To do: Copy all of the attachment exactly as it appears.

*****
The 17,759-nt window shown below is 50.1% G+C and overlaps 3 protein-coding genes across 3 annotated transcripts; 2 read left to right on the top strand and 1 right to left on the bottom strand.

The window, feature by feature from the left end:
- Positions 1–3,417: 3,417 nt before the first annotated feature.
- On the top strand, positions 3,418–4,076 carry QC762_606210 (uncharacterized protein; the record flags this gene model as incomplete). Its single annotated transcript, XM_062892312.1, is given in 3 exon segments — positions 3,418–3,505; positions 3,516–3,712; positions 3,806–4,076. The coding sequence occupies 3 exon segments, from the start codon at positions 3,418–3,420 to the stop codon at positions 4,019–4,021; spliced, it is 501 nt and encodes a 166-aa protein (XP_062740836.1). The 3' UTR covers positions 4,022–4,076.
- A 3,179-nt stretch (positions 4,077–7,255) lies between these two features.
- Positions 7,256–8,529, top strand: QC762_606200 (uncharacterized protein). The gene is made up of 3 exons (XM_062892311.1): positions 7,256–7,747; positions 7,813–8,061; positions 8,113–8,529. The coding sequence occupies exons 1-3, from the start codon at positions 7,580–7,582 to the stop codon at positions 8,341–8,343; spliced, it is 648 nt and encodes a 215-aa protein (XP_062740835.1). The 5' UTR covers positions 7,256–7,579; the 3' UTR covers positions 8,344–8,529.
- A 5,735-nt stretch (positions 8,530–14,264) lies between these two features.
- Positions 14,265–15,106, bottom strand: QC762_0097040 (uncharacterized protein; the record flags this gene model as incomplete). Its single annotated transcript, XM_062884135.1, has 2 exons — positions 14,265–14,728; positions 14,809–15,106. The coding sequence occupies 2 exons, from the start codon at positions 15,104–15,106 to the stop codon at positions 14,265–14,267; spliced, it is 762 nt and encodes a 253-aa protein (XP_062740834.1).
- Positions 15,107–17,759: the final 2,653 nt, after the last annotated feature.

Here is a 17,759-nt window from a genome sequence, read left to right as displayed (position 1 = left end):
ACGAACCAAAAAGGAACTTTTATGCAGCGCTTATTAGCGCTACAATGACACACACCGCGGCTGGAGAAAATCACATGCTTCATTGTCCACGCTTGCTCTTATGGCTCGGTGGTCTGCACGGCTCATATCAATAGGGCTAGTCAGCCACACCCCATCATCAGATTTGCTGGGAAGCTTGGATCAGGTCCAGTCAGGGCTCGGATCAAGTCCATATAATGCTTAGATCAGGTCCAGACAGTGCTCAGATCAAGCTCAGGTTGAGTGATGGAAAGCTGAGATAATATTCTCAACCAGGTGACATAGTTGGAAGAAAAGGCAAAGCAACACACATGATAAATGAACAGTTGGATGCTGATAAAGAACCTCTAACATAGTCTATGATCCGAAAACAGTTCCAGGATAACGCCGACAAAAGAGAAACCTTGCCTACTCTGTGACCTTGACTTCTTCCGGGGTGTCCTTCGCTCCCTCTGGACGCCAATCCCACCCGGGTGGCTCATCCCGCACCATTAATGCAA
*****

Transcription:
The 17,759-nt window shown below is 50.1% G+C and overlaps 3 protein-coding genes across 3 annotated transcripts; 2 read left to right on the top strand and 1 right to left on the bottom strand.

The window, feature by feature from the left end:
- Positions 1–3,417: 3,417 nt before the first annotated feature.
- On the top strand, positions 3,418–4,076 carry QC762_606210 (uncharacterized protein; the record flags this gene model as incomplete). Its single annotated transcript, XM_062892312.1, is given in 3 exon segments — positions 3,418–3,505; positions 3,516–3,712; positions 3,806–4,076. The coding sequence occupies 3 exon segments, from the start codon at positions 3,418–3,420 to the stop codon at positions 4,019–4,021; spliced, it is 501 nt and encodes a 166-aa protein (XP_062740836.1). The 3' UTR covers positions 4,022–4,076.
- A 3,179-nt stretch (positions 4,077–7,255) lies between these two features.
- Positions 7,256–8,529, top strand: QC762_606200 (uncharacterized protein). The gene is made up of 3 exons (XM_062892311.1): positions 7,256–7,747; positions 7,813–8,061; positions 8,113–8,529. The coding sequence occupies exons 1-3, from the start codon at positions 7,580–7,582 to the stop codon at positions 8,341–8,343; spliced, it is 648 nt and encodes a 215-aa protein (XP_062740835.1). The 5' UTR covers positions 7,256–7,579; the 3' UTR covers positions 8,344–8,529.
- A 5,735-nt stretch (positions 8,530–14,264) lies between these two features.
- Positions 14,265–15,106, bottom strand: QC762_0097040 (uncharacterized protein; the record flags this gene model as incomplete). Its single annotated transcript, XM_062884135.1, has 2 exons — positions 14,265–14,728; positions 14,809–15,106. The coding sequence occupies 2 exons, from the start codon at positions 15,104–15,106 to the stop codon at positions 14,265–14,267; spliced, it is 762 nt and encodes a 253-aa protein (XP_062740834.1).
- Positions 15,107–17,759: the final 2,653 nt, after the last annotated feature.

Here is a 17,759-nt window from a genome sequence, read left to right as displayed (position 1 = left end):
ACGAACCAAAAAGGAACTTTTATGCAGCGCTTATTAGCGCTACAATGACACACACCGCGGCTGGAGAAAATCACATGCTTCATTGTCCACGCTTGCTCTTATGGCTCGGTGGTCTGCACGGCTCATATCAATAGGGCTAGTCAGCCACACCCCATCATCAGATTTGCTGGGAAGCTTGGATCAGGTCCAGTCAGGGCTCGGATCAAGTCCATATAATGCTTAGATCAGGTCCAGACAGTGCTCAGATCAAGCTCAGGTTGAGTGATGGAAAGCTGAGATAATATTCTCAACCAGGTGACATAGTTGGAAGAAAAGGCAAAGCAACACACATGATAAATGAACAGTTGGATGCTGATAAAGAACCTCTAACATAGTCTATGATCCGAAAACAGTTCCAGGATAACGCCGACAAAAGAGAAACCTTGCCTACTCTGTGACCTTGACTTCTTCCGGGGTGTCCTTCGCTCCCTCTGGACGCCAATCCCACCCGGGTGGCTCATCCCGCACCATTAATGCAA